We are in so much trouble

Earlier this week, we celebrated Phagwah. Phagwah is a Hindu festival of colours and celebrates good over evil and the beginning of Spring. The custom of throwing powder, abeer and water on each other has been embraced by many non-Hindu Guyanese. It is a beautiful festival that brings those who choose to celebrate together.

But this year’s Phagwah celebrations ended on a sad note for two young men and exposed that though there have been calls for national unity, we are still somewhat divided.

Dameion Gordon and Vernon Beckles, men of African descent, were beaten by a mob in Canal Number 1, which is a predominantly Indo-Guyanese community. It was reported that racial slurs were uttered by the mob. The men were accused of stealing car mirrors. They said that they had stopped at a shop for some drinks with some friends when they were approached by the mob. They pleaded their innocence but that did not calm the gang. They were beaten and even the community policing group reportedly endorsed the beatings by handcuffing them.

When I became aware of the story, I purposely denied the anger that threatened to consume me. I read several reports and watched the interview with the men and yet I did not allow myself to be angry. However, I could not control the sadness.

I asked myself several questions. Could it be that the young men were guilty? Could it be a case of mistaken identity? Could it be that a group of people were emboldened by their racial prejudice? Did alcohol play any part in it?

I wondered what would have happened if the police had not intervened. Sadly, I thought that if they were killed their innocence would not matter. There would be some story saying that they were criminals to justify the thoughtlessness that was involved in the beatings.

I observed the anger of both Indo and Afro Guyanese as they condemned the actions. The question about vigilante justice and whether it has any place in society was raised again. Is it ever justified? Is it abused? And there were other questions.

“What is the Ministry of Social Cohesion doing?”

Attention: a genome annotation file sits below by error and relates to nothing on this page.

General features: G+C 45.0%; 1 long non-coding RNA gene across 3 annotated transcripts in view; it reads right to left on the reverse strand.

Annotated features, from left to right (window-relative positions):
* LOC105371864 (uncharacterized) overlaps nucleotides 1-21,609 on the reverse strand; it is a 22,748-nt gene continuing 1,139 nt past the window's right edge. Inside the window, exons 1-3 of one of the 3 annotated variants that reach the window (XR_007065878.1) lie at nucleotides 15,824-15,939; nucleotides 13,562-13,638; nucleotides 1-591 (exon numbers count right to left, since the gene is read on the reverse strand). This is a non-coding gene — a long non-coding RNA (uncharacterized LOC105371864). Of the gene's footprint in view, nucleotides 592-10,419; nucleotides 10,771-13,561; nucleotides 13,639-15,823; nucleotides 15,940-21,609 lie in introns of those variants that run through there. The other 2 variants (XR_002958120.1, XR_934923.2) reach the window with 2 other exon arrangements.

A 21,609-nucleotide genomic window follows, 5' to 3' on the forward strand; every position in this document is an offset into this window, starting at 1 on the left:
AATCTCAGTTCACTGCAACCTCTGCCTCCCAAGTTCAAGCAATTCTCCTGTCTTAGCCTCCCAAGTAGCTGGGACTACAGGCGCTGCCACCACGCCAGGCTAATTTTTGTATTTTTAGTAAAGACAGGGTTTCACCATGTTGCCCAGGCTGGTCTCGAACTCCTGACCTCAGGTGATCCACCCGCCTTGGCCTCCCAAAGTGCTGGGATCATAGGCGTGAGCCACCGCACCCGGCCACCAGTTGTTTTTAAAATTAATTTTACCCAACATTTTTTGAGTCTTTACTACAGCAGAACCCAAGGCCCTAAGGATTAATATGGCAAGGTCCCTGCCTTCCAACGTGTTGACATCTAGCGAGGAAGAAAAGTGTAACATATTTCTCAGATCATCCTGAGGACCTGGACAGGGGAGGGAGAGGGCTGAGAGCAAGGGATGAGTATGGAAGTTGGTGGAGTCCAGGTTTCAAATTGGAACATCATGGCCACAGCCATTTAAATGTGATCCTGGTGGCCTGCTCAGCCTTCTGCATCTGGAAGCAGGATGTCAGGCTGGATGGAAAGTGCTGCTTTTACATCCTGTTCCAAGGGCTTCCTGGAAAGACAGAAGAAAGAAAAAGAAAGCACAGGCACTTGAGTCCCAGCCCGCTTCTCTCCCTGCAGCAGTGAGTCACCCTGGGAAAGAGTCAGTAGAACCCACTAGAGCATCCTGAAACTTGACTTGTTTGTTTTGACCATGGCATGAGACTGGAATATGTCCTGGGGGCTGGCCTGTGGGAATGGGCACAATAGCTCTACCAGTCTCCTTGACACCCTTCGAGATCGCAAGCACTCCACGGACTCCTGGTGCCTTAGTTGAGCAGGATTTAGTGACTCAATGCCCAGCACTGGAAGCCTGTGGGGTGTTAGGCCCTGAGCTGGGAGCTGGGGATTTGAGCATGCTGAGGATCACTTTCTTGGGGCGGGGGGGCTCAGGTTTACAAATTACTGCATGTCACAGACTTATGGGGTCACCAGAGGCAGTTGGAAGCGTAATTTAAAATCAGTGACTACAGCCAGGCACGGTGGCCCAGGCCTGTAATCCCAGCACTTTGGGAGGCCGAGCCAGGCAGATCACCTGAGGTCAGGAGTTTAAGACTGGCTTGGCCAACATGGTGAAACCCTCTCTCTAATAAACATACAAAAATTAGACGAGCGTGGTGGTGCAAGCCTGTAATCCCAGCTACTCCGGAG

“What about national unity?”

We as a society were also confronted again with stereotypical statements asserting that “Black man is thief,” and “Black man rob Coolie.” I asked myself if there was validity to this madness. Have men of African descent robbed Indians? Yes. Are men of African descent the only men that rob Indians? No. Do men of African descent rob people within their ethnic group? Yes. Do Indians rob people of African descent? Yes. Do Indians rob other Indians? Yes. But do any of the people involved in criminal activities represent the majority within the groups? The answer is no.

A couple of months ago, it was revealed that a gang of Indo-Guyanese were carrying out criminal activities in Berbice. I observed persons of African descent calling for East Indians who normally berate and expose men of African descent for committing crimes to say something. It was a situation that again exposed the sickness we have in this country. The fact that criminals being caught was cause for members of another ethnic group to feel validated that it is not only members within their ethnic group that commit crimes speaks volumes about the damage that exists. The fact that some people have erroneously convinced themselves that only a certain group of people engage in crime, even though it is universally true that people of all ethnicities engage in crime, is tragic.